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Don’t Listen to the ‘Parade of Horribles’

Women politicians give advice to those considering a run for office.

Photograph by Danielle Rivard

The mantra of a recent Rappaport Center for Law and Public Policy panel at Boston College Law School featuring three local and newly elected women politicians was: “Women should run for office.” Nationwide statistics reflect that women are dramatically outnumbered in elected office, both state and federal. In an effort to empower and inspire women to consider running for office on municipal, state, and federal levels, the panelists candidly shared their journeys with students, faculty, and community members.

“Someone asked me, will I do it? And I said yes, I will…I prayed about it and I said: no guts, no glory. So it didn’t take several times to ask me,” Framingham Mayor Yvonne Spicer said of her initial decision to run for the office. Spicer’s campaign launched with a Facebook write-in and bloomed from there. Framingham just became a city, and she is its first mayor.

Spicer, along with Newton Mayor Ruthanne Fuller and Boston City Councilor Lydia Edwards for District 1, were open about their pathways to elected office. They shared details about their decisions to run, the challenges they faced on the campaign trail, and the wisdom they’ve acquired. The panel was moderated by Rachael Rollins, candidate for Suffolk County District Attorney (and member of the Rappaport Center Advisory Board).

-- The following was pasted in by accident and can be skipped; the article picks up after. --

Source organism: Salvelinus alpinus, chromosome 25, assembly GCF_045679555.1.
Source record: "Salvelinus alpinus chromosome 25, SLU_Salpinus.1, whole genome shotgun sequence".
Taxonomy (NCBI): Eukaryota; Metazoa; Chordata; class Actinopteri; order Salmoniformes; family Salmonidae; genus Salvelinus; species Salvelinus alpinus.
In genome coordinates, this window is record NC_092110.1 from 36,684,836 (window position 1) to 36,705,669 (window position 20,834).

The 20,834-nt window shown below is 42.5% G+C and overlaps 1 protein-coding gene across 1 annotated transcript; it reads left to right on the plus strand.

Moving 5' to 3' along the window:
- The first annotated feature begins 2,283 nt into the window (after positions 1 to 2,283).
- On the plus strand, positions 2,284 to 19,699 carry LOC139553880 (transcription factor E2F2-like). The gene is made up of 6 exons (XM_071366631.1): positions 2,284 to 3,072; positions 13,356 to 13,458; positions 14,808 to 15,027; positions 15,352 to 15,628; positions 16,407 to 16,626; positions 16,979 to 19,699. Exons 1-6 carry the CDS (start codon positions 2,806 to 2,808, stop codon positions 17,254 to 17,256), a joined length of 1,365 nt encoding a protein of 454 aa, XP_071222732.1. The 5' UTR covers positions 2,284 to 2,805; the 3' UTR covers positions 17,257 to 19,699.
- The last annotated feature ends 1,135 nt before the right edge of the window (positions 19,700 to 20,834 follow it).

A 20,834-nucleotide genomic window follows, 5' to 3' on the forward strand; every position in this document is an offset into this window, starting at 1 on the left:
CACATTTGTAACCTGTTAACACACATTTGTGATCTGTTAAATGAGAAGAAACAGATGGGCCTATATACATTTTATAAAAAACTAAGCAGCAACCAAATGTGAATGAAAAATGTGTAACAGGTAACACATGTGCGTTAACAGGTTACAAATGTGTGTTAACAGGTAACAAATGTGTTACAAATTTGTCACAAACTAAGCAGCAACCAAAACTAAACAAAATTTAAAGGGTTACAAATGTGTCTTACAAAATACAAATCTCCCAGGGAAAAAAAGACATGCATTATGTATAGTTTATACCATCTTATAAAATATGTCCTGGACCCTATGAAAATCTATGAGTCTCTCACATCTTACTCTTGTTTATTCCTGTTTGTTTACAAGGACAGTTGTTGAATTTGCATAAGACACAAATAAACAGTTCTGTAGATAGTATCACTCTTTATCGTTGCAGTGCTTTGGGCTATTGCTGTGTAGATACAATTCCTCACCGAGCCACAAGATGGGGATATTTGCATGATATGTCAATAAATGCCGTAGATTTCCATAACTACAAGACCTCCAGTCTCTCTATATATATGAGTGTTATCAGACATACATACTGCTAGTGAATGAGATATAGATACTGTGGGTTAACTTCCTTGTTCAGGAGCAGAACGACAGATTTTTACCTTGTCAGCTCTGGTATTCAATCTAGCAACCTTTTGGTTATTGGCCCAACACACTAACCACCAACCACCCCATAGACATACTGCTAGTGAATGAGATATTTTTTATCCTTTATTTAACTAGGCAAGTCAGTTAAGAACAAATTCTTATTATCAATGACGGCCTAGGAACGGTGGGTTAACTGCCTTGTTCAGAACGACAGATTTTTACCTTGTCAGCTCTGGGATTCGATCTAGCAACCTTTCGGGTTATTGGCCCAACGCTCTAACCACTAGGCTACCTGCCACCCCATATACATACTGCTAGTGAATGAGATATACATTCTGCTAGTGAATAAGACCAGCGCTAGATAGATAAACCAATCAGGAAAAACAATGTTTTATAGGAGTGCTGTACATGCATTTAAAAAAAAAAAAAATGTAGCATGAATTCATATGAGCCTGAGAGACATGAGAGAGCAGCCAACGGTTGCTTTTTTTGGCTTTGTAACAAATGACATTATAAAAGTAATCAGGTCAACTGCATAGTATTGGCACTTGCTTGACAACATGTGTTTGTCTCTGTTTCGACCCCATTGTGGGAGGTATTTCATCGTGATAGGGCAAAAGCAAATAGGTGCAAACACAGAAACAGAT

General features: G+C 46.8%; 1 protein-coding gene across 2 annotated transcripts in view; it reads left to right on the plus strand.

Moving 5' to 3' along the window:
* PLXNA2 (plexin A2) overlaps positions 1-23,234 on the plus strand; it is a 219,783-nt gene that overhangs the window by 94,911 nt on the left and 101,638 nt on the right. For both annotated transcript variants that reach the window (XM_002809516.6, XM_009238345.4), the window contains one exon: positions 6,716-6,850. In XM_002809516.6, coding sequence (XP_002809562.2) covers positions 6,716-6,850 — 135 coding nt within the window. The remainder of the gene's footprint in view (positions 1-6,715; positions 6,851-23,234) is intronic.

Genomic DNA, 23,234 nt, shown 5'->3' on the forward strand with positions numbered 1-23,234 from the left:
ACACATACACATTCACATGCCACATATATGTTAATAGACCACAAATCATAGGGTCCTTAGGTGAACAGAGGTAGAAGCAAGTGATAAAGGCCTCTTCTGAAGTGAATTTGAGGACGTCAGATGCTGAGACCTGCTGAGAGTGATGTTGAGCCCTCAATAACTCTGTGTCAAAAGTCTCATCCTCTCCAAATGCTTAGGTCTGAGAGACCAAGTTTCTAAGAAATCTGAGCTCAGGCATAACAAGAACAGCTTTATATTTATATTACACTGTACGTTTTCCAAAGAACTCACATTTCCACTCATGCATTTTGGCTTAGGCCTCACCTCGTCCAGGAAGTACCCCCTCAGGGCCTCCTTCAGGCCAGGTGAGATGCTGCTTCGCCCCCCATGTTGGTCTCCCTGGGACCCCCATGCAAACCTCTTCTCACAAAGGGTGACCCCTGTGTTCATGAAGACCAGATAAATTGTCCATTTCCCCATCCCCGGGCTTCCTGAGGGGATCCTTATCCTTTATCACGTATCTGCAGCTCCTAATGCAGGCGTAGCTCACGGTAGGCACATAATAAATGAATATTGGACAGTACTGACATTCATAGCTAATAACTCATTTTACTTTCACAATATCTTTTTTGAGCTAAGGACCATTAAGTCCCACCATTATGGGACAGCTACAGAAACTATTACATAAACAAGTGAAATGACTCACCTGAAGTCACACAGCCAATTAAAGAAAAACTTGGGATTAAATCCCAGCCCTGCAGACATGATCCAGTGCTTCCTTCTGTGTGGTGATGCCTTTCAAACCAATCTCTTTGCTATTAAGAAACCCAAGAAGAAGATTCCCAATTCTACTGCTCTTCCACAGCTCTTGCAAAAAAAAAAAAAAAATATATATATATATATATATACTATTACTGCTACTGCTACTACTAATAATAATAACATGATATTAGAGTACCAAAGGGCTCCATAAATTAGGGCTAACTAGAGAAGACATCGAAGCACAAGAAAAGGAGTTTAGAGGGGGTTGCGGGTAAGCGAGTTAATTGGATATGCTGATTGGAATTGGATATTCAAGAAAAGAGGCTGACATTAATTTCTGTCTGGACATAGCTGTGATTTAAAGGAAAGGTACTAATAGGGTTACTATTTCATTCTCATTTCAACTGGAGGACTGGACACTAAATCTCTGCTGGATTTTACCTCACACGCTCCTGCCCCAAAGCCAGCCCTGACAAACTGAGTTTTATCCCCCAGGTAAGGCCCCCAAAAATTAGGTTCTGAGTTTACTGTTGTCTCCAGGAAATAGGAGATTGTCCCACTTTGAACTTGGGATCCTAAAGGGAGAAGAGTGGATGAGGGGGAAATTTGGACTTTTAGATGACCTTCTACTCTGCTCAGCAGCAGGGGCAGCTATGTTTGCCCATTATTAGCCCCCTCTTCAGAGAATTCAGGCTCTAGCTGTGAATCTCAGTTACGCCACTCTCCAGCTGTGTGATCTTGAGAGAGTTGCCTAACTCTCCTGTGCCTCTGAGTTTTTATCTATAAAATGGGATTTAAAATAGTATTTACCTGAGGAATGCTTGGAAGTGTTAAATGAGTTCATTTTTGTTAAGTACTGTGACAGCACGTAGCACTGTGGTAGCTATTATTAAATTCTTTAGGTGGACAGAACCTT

All three women overcame separate challenges, ranging from naysayers to videotaped suppression of campaign materials. However, that didn’t stop them from continuing their missions.

“There was just a parade of horribles as to why I shouldn’t even try,” Edwards said of detractors when she decided to run. “If someone is fighting that hard to keep you out of the race, then you should definitely run because they must know something that you don’t know about your abilities…to possibly win.” In the face of tough challenges (or challengers), Edwards said she personally knocked on more than 10,000 doors in her district during her campaign to win.

The panelists emphasized the importance of knowing yourself, being resolute in your beliefs, and having a network of people who support your vision.

“You absolutely have to know who you are and have thought it through,” said Fuller, who is Newton’s first woman mayor. “Yes, there’s some messaging to it; it is part of the art of winning. You have to be absolutely clear about who you are and why you want to run for office…you need an Abe Lincoln story.” It is equally important, she continued, to “surround yourself with good people who care deeply and have good ideas.”

Human connection also plays an important role in running for office, the women agreed.

“For many women you’re going to undercount or undersell what you think you’re bringing to the table,” Edwards said. “When you reflect on yourself, it’s amazing what you have. However, the ability to connect with people is completely dependent on being able to know yourself and know that part of you is in them [your constituents] and part of them is in you.”

Photo, from left: Lydia Edwards, Ruthanne Fuller, Yvonne Spicer, and Rachael Rollins